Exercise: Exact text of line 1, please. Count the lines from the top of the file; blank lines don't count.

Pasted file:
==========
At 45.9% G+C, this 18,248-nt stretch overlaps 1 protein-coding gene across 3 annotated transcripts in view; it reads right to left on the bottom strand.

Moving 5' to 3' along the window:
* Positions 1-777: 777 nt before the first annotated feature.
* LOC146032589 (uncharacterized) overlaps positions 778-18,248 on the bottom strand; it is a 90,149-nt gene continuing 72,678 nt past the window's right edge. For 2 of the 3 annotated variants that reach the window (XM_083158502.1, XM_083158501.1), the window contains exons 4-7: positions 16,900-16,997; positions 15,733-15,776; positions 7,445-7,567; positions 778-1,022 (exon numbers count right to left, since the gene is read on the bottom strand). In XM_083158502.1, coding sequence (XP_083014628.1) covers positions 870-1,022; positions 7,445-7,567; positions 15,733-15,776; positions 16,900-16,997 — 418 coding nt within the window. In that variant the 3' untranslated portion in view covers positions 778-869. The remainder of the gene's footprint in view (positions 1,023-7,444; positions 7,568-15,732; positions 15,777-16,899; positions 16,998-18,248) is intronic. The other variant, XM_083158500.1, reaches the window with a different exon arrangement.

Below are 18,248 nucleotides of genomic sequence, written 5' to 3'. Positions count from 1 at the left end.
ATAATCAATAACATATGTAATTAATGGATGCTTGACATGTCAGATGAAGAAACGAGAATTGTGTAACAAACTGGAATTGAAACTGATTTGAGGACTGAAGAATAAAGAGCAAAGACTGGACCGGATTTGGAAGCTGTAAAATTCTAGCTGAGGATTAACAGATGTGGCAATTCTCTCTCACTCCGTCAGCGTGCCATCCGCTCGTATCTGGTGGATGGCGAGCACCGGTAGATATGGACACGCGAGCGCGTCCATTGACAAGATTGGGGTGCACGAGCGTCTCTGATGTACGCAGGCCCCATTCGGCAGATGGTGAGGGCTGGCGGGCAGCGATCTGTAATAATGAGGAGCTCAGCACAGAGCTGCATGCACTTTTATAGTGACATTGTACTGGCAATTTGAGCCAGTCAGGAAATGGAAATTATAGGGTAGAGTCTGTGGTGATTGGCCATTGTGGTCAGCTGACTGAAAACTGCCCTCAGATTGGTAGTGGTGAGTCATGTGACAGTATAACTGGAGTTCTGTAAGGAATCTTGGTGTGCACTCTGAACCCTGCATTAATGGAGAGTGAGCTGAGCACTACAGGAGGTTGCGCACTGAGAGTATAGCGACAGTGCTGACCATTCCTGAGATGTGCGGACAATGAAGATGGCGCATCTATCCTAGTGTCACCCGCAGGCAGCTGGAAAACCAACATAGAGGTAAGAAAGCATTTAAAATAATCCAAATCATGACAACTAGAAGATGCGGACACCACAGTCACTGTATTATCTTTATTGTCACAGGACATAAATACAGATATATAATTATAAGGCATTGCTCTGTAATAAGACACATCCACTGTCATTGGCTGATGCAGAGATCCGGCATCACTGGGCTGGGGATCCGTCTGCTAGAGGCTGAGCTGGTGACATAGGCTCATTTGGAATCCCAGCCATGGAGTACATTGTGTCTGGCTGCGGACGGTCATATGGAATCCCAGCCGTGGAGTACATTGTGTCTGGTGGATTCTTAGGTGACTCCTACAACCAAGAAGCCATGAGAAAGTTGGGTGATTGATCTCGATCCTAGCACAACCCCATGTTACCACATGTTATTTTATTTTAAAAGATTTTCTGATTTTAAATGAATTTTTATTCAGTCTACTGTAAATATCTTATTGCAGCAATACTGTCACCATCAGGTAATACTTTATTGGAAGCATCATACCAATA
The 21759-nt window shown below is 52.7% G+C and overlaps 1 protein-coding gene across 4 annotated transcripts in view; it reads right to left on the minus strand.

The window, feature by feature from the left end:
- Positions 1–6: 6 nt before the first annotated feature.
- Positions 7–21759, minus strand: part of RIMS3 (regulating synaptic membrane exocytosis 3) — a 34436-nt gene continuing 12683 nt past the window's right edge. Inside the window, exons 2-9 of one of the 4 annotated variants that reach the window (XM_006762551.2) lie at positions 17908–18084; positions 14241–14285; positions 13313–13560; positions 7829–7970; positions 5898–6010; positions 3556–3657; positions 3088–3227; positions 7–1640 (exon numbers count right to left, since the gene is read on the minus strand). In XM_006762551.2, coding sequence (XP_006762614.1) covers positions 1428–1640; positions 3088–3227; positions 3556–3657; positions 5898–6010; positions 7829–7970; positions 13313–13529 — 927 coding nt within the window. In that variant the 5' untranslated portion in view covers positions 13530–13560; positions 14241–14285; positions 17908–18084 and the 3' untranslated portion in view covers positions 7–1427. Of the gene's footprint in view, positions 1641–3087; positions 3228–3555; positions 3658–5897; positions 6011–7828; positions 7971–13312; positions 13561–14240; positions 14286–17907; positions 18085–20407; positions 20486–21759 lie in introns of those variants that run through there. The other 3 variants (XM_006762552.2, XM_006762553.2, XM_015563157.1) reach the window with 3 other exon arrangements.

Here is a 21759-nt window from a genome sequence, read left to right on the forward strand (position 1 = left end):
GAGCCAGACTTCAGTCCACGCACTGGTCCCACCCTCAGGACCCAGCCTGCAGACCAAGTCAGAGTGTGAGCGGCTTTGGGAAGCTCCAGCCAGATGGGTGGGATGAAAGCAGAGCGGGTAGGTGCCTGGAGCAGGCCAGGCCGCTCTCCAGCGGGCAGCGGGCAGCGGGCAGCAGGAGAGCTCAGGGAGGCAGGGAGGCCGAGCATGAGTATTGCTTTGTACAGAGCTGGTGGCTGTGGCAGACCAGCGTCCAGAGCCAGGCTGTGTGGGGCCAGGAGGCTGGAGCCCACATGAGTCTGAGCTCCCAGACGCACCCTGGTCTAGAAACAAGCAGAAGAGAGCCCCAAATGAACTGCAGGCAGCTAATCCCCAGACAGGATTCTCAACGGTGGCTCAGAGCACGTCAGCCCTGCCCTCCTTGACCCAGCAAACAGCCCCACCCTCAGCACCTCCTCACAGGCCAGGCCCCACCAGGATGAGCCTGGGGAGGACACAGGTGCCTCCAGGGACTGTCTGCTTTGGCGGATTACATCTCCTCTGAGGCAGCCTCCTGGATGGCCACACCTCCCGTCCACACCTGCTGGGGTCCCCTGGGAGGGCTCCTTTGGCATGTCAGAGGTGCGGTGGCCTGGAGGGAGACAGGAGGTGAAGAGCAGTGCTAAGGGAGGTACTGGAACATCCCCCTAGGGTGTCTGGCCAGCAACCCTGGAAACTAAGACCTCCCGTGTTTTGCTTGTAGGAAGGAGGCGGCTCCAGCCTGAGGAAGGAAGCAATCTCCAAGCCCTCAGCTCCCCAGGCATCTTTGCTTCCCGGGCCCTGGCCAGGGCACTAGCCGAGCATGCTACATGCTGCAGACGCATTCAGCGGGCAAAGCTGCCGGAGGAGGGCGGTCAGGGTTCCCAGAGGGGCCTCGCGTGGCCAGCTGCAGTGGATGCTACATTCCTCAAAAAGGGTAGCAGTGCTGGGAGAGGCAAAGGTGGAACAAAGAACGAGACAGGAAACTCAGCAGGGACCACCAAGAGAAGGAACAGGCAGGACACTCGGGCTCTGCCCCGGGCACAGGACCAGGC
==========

At 45.9% G+C, this 18,248-nt stretch overlaps 1 protein-coding gene across 3 annotated transcripts in view; it reads right to left on the bottom strand.